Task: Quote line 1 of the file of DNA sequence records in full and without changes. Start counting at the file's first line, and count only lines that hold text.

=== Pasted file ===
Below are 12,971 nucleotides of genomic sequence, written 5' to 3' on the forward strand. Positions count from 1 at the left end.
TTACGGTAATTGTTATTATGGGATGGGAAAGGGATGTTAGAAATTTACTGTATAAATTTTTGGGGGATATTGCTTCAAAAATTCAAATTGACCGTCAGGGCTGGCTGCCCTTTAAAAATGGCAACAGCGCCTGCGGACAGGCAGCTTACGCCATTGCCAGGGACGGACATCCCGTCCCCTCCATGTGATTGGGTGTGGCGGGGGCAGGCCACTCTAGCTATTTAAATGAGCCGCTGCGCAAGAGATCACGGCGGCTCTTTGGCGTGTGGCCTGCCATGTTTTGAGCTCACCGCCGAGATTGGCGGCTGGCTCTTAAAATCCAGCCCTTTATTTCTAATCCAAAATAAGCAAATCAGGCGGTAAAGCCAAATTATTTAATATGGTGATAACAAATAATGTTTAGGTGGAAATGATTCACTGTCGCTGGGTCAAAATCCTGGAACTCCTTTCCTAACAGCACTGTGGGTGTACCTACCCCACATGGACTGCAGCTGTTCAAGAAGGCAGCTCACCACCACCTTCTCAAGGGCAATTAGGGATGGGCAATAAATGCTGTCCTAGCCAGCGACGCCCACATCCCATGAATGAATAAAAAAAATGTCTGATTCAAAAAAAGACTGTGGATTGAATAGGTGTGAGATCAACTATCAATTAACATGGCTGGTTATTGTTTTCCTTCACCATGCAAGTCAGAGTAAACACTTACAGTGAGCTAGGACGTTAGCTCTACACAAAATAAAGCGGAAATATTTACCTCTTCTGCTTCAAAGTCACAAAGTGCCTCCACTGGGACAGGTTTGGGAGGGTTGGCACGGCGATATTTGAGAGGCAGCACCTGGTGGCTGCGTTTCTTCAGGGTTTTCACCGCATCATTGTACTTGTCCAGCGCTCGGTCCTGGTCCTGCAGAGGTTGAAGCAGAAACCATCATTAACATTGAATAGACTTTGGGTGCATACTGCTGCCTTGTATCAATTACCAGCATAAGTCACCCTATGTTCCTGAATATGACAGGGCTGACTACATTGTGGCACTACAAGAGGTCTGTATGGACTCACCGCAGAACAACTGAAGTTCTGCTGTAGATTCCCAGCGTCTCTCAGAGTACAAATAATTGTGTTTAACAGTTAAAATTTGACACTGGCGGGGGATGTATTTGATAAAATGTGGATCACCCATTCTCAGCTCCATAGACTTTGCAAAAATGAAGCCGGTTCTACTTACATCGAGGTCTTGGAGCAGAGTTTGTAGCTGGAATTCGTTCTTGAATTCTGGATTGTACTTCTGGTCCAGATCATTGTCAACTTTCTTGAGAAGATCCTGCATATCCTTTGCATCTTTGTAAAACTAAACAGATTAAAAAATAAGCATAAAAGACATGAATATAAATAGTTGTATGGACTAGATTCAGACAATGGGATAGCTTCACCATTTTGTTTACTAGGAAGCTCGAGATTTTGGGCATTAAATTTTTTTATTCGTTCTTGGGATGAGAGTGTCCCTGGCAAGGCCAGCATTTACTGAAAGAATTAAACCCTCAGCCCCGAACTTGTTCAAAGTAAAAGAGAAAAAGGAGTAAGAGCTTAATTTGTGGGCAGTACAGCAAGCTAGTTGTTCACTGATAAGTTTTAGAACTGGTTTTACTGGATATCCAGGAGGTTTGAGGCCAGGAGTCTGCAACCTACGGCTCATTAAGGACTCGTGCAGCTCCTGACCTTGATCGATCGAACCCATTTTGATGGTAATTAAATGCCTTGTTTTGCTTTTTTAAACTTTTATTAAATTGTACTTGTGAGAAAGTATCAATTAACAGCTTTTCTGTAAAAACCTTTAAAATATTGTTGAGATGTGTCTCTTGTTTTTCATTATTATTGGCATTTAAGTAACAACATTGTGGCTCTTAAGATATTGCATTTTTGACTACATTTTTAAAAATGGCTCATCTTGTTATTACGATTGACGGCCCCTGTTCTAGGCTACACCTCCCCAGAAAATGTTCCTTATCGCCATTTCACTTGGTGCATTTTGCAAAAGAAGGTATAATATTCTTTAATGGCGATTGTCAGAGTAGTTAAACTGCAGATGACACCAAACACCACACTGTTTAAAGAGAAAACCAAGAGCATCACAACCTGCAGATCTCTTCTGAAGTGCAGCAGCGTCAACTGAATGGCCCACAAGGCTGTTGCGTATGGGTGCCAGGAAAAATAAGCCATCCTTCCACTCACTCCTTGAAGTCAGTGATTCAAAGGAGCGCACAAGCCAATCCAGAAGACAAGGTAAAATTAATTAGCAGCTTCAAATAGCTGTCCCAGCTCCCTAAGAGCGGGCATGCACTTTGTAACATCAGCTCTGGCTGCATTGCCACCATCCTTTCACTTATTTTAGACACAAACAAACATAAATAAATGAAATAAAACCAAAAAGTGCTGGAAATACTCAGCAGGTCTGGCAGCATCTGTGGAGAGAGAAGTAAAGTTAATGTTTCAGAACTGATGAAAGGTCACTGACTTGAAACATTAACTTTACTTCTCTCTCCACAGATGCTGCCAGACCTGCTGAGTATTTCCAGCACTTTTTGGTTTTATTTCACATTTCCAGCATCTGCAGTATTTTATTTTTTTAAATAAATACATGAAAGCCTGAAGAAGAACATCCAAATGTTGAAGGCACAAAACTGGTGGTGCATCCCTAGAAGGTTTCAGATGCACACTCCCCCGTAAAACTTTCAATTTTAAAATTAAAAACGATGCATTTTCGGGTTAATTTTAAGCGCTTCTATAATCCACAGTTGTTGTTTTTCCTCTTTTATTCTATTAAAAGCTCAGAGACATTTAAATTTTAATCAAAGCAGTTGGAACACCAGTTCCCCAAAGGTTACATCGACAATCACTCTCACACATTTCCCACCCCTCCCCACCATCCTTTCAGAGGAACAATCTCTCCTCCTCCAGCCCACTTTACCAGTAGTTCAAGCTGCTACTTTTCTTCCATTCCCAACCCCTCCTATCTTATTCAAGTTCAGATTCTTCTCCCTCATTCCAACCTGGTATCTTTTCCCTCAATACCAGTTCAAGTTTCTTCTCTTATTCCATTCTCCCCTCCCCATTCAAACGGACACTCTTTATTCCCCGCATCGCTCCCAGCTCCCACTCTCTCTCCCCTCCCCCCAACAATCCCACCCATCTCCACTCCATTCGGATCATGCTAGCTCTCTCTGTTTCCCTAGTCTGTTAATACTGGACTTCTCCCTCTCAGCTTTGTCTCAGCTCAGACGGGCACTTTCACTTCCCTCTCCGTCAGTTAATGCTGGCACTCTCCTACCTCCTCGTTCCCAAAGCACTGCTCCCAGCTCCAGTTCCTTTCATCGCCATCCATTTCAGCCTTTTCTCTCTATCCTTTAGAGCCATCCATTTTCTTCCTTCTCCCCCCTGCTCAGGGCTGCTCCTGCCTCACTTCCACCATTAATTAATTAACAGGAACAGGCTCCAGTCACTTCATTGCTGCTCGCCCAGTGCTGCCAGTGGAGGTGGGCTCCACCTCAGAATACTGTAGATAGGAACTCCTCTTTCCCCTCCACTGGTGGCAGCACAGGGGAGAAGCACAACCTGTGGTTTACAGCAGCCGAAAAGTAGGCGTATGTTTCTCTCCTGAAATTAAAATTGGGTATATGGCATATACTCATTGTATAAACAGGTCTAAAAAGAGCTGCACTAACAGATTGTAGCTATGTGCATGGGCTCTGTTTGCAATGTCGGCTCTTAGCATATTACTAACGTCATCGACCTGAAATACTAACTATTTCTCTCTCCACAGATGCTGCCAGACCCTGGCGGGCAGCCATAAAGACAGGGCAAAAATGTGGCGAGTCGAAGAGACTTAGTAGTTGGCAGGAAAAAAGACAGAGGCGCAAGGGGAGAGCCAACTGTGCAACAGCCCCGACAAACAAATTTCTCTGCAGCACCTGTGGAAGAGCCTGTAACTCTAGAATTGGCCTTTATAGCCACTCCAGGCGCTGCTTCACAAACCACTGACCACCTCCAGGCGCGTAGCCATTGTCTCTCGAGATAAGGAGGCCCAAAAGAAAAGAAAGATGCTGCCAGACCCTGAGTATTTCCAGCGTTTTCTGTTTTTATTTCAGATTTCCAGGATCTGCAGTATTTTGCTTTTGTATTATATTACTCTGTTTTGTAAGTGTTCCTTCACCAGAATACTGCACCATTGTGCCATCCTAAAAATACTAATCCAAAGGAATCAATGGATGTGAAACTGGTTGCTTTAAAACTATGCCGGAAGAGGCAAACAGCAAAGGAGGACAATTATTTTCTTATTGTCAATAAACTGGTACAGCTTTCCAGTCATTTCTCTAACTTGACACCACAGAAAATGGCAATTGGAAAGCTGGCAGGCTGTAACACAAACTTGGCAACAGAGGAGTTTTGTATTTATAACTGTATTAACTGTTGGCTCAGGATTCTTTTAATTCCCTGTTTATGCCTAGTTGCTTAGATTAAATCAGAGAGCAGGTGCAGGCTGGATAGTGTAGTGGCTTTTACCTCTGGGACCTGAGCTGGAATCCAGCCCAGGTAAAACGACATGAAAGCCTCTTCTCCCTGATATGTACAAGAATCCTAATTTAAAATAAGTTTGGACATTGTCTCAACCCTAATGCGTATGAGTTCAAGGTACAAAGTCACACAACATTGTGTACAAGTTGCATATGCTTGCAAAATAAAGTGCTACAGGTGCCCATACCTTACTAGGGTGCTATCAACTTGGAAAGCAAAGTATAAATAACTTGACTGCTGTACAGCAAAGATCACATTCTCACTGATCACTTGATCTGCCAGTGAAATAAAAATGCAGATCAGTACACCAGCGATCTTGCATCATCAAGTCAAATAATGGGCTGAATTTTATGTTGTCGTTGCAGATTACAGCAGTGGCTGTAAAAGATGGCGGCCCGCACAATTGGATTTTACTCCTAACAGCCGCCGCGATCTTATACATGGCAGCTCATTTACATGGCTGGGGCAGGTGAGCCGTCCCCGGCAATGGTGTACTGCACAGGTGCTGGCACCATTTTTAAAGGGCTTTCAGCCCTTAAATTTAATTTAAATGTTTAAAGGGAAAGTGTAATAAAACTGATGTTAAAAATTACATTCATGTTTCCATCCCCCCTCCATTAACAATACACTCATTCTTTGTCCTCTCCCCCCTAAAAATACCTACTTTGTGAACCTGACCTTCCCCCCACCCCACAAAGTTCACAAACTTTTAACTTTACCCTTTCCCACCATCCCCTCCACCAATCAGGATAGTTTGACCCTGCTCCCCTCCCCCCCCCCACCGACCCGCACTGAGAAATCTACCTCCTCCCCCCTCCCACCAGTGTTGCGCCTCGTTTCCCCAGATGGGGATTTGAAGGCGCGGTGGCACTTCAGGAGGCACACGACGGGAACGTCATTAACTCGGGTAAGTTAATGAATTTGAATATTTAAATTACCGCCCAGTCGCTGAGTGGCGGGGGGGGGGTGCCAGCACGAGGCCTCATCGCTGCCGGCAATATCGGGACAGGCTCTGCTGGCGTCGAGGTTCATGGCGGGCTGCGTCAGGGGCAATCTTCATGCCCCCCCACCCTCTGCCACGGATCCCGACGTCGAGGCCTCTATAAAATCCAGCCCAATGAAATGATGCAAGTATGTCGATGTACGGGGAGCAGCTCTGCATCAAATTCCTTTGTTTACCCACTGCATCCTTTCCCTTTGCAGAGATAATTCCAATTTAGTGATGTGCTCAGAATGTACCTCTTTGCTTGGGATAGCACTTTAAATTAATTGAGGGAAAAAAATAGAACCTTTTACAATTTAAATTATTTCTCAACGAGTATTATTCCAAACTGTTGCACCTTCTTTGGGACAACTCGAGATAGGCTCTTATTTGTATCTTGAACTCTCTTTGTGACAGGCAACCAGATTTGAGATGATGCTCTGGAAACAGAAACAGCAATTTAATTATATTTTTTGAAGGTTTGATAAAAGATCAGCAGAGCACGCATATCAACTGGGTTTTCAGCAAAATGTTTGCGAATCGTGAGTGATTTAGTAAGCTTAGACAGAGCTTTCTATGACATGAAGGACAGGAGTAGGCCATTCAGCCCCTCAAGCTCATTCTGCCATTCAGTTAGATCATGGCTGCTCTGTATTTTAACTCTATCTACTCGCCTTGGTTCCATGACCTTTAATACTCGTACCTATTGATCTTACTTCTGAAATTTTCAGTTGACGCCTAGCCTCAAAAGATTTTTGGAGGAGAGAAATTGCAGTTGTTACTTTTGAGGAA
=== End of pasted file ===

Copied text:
Below are 12,971 nucleotides of genomic sequence, written 5' to 3' on the forward strand. Positions count from 1 at the left end.